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Lid approves mural funding

 

Bruce Warren

Artist Danielle SeeWalker is creating a mural on the Abo's Pizza south wall depicting Native Americans and their connection to the earth.

Niwot's historic connection to Native Americans will take on a new look with the installation of four murals in Cottonwood Square shopping center.

The Niwot Local Improvement District advisory committee recommended approval of a funding request from the owners of Cottonwood Square and the Jerry Sinor Building that provides for the LID to cover 75% of the $12,900 cost of the murals. The request was approved June 7 by LID members Eric Bergeson, Mary Coonce, Jeff Knight and Scott Firle.

The property owners will cover the balance of the cost, along with contributions of up to $500 each from the Niwot Business Association and the Niwot Cultural Arts Association. The NBA and the NCAA will be the beneficiaries of an easement that guarantees preservation of the murals for at least 10 years.

The proposal was designed to follow the LID's funding of 75% of the large mural on the former Excel Electric building at the northwest corner of Murray Street and 2nd Avenue in Niwot in 2011. That mural was also preserved with the grant of a 10-year easement to the NBA and NCAA.

The Cottonwood mural project is being coordinated through Street Wise Arts of Boulder. All of the artists are Native Americans, and the murals will reflect the experience of native peoples and their connection to the earth.

The largest mural will be located on the south wall of the Jerry Sinor Building, across the parking lot from Little Shops, Winot Niwot Coffee, and the Niwot Tavern. Artist JayCee Beyale, who met with the owners and Leah Brenner Clark in the early stages of the planning, will paint the mural. Work on the mural began on June 11.

Another large mural has been painted on the south wall of the Abo's Pizza location in Cottonwood Square by artist Danielle SeeWalker. Work on the mural began soon after approval was granted.

Two smaller murals will be located on the north walls of spaces occupied by Fly Away Home and Una Vida in the passageway across from Belle Terre.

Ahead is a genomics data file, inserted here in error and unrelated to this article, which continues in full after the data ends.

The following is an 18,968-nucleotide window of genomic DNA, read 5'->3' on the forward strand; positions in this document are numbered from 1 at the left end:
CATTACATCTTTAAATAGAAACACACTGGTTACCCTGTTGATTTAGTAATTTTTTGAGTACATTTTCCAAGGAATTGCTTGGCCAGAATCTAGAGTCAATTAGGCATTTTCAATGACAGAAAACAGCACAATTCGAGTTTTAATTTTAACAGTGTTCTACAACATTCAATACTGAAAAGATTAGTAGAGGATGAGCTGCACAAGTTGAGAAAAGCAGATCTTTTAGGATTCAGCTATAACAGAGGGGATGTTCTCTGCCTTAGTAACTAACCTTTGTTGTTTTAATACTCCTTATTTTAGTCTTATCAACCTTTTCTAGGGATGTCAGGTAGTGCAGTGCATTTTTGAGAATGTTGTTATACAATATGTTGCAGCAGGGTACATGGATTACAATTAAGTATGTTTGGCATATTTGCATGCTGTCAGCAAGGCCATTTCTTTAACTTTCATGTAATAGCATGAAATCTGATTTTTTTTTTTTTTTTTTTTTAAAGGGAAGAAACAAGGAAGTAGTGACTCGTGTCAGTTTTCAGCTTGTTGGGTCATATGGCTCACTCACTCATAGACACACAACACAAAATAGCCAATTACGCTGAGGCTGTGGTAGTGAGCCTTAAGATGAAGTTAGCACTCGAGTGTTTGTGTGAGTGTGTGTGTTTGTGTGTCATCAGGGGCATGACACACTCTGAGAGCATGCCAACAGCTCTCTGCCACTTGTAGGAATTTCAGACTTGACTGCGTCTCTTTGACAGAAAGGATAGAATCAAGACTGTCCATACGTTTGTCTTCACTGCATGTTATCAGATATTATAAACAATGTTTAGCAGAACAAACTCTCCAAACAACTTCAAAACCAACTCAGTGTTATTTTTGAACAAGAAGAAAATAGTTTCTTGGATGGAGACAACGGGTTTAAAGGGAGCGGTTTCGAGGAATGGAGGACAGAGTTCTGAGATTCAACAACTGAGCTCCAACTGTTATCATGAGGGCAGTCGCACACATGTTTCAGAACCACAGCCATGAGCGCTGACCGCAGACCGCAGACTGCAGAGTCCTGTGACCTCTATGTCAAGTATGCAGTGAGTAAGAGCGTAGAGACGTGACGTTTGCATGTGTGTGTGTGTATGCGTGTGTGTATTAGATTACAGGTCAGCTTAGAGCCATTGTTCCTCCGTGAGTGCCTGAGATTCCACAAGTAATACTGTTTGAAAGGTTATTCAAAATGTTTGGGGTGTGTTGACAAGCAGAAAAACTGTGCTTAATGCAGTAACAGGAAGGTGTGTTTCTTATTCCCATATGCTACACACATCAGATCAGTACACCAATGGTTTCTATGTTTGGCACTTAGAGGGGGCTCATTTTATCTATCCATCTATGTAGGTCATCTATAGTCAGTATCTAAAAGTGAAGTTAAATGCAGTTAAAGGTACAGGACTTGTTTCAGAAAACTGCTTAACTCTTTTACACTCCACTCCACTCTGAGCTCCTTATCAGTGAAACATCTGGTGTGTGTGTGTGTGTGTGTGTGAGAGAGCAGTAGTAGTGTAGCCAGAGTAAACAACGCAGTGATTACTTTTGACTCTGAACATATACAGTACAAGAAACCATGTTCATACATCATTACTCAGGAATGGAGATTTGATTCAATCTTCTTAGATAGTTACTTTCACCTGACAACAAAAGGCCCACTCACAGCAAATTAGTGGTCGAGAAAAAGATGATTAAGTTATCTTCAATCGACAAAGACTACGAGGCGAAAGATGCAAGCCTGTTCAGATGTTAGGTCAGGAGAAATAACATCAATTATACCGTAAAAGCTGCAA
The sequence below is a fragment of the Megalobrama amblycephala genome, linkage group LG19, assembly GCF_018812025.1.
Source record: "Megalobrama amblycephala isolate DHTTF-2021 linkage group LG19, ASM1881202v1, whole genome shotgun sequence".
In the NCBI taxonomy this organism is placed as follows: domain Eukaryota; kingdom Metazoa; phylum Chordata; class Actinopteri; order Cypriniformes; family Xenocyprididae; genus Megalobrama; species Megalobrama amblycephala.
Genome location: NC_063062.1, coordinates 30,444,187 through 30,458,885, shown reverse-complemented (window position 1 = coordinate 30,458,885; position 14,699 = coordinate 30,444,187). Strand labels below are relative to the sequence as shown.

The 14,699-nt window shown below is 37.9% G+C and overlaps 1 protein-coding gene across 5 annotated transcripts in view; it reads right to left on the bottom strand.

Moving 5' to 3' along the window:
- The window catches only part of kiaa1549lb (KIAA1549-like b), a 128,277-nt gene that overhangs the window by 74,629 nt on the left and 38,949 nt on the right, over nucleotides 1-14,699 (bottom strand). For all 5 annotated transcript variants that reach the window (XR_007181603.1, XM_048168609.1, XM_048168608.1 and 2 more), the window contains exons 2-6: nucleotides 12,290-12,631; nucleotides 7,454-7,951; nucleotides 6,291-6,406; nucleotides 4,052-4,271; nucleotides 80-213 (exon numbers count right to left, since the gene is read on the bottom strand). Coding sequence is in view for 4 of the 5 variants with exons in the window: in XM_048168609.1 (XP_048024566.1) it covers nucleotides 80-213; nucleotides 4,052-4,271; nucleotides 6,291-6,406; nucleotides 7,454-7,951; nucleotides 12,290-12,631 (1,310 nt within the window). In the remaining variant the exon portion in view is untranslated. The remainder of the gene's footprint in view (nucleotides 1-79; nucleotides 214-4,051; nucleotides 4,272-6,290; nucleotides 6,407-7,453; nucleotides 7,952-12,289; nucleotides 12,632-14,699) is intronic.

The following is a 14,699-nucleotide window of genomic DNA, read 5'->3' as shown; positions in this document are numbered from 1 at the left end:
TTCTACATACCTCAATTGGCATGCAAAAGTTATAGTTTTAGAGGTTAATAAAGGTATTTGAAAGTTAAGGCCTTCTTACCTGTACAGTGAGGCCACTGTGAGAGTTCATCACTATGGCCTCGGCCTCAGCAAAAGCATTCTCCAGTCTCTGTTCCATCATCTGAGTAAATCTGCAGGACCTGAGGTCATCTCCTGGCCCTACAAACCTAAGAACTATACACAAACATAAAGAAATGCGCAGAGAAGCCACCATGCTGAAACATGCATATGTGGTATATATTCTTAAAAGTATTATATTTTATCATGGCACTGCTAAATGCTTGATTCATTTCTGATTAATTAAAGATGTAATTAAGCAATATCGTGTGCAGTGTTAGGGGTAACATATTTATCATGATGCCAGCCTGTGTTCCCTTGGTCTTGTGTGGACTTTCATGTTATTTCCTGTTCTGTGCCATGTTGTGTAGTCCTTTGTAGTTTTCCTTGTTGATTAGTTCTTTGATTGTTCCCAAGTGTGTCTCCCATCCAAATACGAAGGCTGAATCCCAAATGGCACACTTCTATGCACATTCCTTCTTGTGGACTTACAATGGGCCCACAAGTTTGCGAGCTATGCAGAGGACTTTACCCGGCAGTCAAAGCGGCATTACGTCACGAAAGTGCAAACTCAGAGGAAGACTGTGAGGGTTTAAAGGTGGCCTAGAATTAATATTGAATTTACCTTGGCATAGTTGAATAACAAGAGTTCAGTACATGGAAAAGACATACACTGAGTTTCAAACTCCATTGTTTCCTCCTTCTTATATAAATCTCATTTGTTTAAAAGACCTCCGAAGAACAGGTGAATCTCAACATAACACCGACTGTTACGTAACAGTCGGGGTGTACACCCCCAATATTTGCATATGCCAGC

A second funding request was submitted by the Niwot Cultural Arts Association for funding of $1,796 for the Why Not Niwot? Juried Art Show. The contest solicits artists to submit artwork featuring a connection to Niwot. Local businesses will host the art entries for the months of July and August, with patrons who visit all of the locations able to vote on a People's Choice Award.

A distinguished panel of judges, including Niwot artist Lisa Rivard, Alyson Bell of Tool Studios in Niwot, and Mary Williams of Mary Williams Fine Arts in Boulder will determine first, second and third place awards. Each of the awards carries a cash stipend for the artist, and prints of the winning juried art piece will be available for purchase, along with wine bottles displaying the art on the label and note cards featuring the winning art.

Chuck Klueber of the NBA's streetscapes committee, gave an update to the LID on the efforts to restore the tree carving by Eddie Running Wolf known as Spear Lodge Man. The carving was removed from the Niwot Sculpture Park along Niwot Road after the carving began to deteriorate significantly. Klueber reported that Niwot resident Jeff Wolcott has been storing the carving in his workshop for several months to allow it to dry out. Wolcott has also begun work on restoring the iconic tree carving.

"Eddie Running Wolf's son, Dustin, has joined the team," Klueber said. "He's a very accomplished sculptor and is guiding us in the process." Wolf will be paid $30 per hour for his work on the project, and Klueber wanted assurance that previously approved LID funding of $4,000 would be available, since the project began two years ago. LID members were supportive of the efforts, and asked Klueber to return with a better idea of the costs that will be required.

Klueber noted that Randy Cantu had created a video of the work, which will also involve recarving of some pieces which have been lost to deterioration. The Niwot Cultural Arts Association has also been involved with the project, including Sculpture Park committee member Anne Postle. The current plan is to create miniature "coffee-table size" maquettes of the tree carving to be sold to fund the restoration project as well.

Other topics of discussion included revisiting the alley regulations adopted by Boulder County as they affect the alley behind the commercial properties on 2nd Avenue between Franklin Street and Niwot Road in light of a survey showing that the alley is essentially flat. Bergeson also noted that food trucks in Niwot were a topic of discussion by the Niwot Future League and the Niwot Business Association's executive committee, and asked for clarification of any county regulations governing food trucks.

 

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